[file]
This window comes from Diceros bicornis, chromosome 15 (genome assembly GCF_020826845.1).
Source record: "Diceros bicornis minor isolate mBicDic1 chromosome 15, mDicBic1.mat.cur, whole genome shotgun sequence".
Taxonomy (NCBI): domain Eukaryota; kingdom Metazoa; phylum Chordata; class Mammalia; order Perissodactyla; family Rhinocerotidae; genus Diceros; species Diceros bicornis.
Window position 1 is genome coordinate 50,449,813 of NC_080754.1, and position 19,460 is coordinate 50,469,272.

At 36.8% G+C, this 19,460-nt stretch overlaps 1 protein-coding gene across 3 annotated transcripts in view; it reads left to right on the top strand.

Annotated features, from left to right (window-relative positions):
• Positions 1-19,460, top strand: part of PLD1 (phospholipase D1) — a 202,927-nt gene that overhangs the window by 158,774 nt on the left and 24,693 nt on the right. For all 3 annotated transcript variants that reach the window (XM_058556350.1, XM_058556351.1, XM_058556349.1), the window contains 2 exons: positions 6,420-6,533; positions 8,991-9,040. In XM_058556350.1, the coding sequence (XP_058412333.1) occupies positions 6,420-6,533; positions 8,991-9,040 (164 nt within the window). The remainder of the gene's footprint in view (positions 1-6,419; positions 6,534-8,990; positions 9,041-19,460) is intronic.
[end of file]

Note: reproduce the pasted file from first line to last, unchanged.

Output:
This window comes from Diceros bicornis, chromosome 15 (genome assembly GCF_020826845.1).
Source record: "Diceros bicornis minor isolate mBicDic1 chromosome 15, mDicBic1.mat.cur, whole genome shotgun sequence".
Taxonomy (NCBI): domain Eukaryota; kingdom Metazoa; phylum Chordata; class Mammalia; order Perissodactyla; family Rhinocerotidae; genus Diceros; species Diceros bicornis.
Window position 1 is genome coordinate 50,449,813 of NC_080754.1, and position 19,460 is coordinate 50,469,272.

At 36.8% G+C, this 19,460-nt stretch overlaps 1 protein-coding gene across 3 annotated transcripts in view; it reads left to right on the top strand.

Annotated features, from left to right (window-relative positions):
• Positions 1-19,460, top strand: part of PLD1 (phospholipase D1) — a 202,927-nt gene that overhangs the window by 158,774 nt on the left and 24,693 nt on the right. For all 3 annotated transcript variants that reach the window (XM_058556350.1, XM_058556351.1, XM_058556349.1), the window contains 2 exons: positions 6,420-6,533; positions 8,991-9,040. In XM_058556350.1, the coding sequence (XP_058412333.1) occupies positions 6,420-6,533; positions 8,991-9,040 (164 nt within the window). The remainder of the gene's footprint in view (positions 1-6,419; positions 6,534-8,990; positions 9,041-19,460) is intronic.